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Bandstand Collapse - The Fort Fairfield Community Bandstand collapsed around 2:00 a.m. on January 5, 2017 due to excessive snow load. It was constructed as a community effort in 2005 with private & service club donations in excess of $60,000. Inset photo, the bandstand was one of the largest in the state. See story here. photos/David Deschesne

Fort Fairfield Journal, January 5, 2017

FORT FAIRFIELD, Maine – Just before two this morning, the Fort Fairfield Community Bandstand collapsed under the weight of heavy snow.  The bandstand, a tremendous source of community pride since it was built in 2005, serves as a stark reminder for residents to remove snow and ice built-up on roofs throughout the region.

            “Public Works Crews noticed the bandstand had been reduced to rubble when they started plowing the most recent snow from Main Street early this morning,” stated Fort Fairfield Town Manager, Jim Risner.  “It is sad to see this beautiful gathering place destroyed, but the town is insured and we will do what it takes to rebuild it.”

            Residents helped build the bandstand in most every way conceivable.  In addition to financial donations, they donated tens of thousands of dollars’ worth of labor and materials to help construct the bandstand, which was completed in the fall of 2005.  The bandstand has hosted dozens of events over the years, including performances during the Maine Potato Blossom Festival, weddings, class and family reunions and church services.  The bandstand also housed the community Christmas Tree and was a beautiful sight to behold when decked out in lights, garland and a dusting of fresh snow.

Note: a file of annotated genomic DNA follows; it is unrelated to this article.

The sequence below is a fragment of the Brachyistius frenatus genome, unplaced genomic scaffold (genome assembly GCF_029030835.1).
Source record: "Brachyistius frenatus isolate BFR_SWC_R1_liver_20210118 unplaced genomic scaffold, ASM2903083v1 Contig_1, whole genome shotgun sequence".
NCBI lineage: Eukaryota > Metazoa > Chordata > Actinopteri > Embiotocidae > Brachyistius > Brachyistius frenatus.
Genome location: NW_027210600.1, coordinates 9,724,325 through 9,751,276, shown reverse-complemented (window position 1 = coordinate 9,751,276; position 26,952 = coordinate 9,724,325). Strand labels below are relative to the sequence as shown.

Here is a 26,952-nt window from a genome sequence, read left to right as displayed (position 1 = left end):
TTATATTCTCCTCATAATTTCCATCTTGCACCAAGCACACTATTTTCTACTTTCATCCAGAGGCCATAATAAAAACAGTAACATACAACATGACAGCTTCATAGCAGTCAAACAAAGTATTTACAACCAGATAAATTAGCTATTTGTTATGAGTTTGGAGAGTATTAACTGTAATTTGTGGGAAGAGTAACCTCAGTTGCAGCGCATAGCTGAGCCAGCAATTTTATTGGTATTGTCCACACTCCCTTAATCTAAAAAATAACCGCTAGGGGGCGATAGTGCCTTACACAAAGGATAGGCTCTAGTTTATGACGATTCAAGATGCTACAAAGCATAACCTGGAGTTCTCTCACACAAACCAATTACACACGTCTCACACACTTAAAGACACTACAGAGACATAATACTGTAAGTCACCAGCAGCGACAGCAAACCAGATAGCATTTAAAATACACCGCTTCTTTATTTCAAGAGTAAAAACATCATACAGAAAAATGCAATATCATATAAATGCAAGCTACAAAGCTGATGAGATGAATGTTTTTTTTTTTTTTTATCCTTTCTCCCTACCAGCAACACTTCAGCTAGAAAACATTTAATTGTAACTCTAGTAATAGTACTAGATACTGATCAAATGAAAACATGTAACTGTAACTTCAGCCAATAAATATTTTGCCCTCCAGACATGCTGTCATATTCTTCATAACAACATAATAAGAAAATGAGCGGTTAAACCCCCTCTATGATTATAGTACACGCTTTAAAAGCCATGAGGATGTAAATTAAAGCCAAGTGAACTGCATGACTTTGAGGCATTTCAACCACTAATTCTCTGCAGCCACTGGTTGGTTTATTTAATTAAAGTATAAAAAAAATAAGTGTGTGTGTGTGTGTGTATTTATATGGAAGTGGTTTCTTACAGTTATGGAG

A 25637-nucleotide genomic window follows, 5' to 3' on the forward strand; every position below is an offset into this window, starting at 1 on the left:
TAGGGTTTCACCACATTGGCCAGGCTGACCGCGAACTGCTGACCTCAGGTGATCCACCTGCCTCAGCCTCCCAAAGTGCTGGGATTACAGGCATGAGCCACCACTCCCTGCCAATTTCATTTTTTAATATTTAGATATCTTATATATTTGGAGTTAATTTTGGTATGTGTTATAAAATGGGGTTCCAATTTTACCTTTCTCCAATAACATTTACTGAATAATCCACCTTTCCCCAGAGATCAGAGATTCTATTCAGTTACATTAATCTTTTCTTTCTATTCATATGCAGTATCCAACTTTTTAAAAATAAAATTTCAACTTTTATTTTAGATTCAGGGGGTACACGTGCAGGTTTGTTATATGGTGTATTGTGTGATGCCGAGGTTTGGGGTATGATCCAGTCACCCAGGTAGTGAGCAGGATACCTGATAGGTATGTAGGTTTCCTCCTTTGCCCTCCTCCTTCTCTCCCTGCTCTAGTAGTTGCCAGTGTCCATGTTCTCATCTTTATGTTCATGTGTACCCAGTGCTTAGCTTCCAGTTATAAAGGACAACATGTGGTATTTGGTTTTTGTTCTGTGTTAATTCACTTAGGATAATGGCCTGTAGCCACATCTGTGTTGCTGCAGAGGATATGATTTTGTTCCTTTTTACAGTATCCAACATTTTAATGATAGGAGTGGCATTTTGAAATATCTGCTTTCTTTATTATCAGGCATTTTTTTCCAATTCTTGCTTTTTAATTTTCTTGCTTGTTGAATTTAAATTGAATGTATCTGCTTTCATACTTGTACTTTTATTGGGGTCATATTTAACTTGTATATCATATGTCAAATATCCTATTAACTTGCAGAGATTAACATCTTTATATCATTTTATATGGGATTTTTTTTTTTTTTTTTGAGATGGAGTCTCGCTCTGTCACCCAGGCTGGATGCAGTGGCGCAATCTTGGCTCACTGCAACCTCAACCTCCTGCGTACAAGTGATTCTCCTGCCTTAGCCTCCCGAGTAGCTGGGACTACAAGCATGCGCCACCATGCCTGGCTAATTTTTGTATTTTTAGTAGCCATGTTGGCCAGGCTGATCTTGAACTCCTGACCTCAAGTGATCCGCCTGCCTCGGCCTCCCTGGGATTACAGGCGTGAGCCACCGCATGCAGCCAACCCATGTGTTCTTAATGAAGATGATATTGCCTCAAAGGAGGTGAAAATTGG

Officials with the National Weather Service Office in Caribou say roughly 69 inches of snow have fallen in central Aroostook County so far this season, but little of that snow has melted.  What’s even more important to note is the water equivalent of the snow, which is approximately equal to five inches of rain.  This means the average roof in the area has about 30 pounds per square inch of weight on it, which represents about 80% of the snow load most modern roofs are designed to hold.

“It certainly was a disappointing surprise this morning, but no one was hurt and no one has been left homeless,” added Risner.  “We hope this unfortunate event will spur folks to take steps to avoid a similar situation.  It is only early January, we are certain to get more snow over the next couple of months, so taking action now could prevent a tragedy in the near future.”

For more information please contact Fort Fairfield Marketing and Economic Director Tim Goff at 472-3802 or email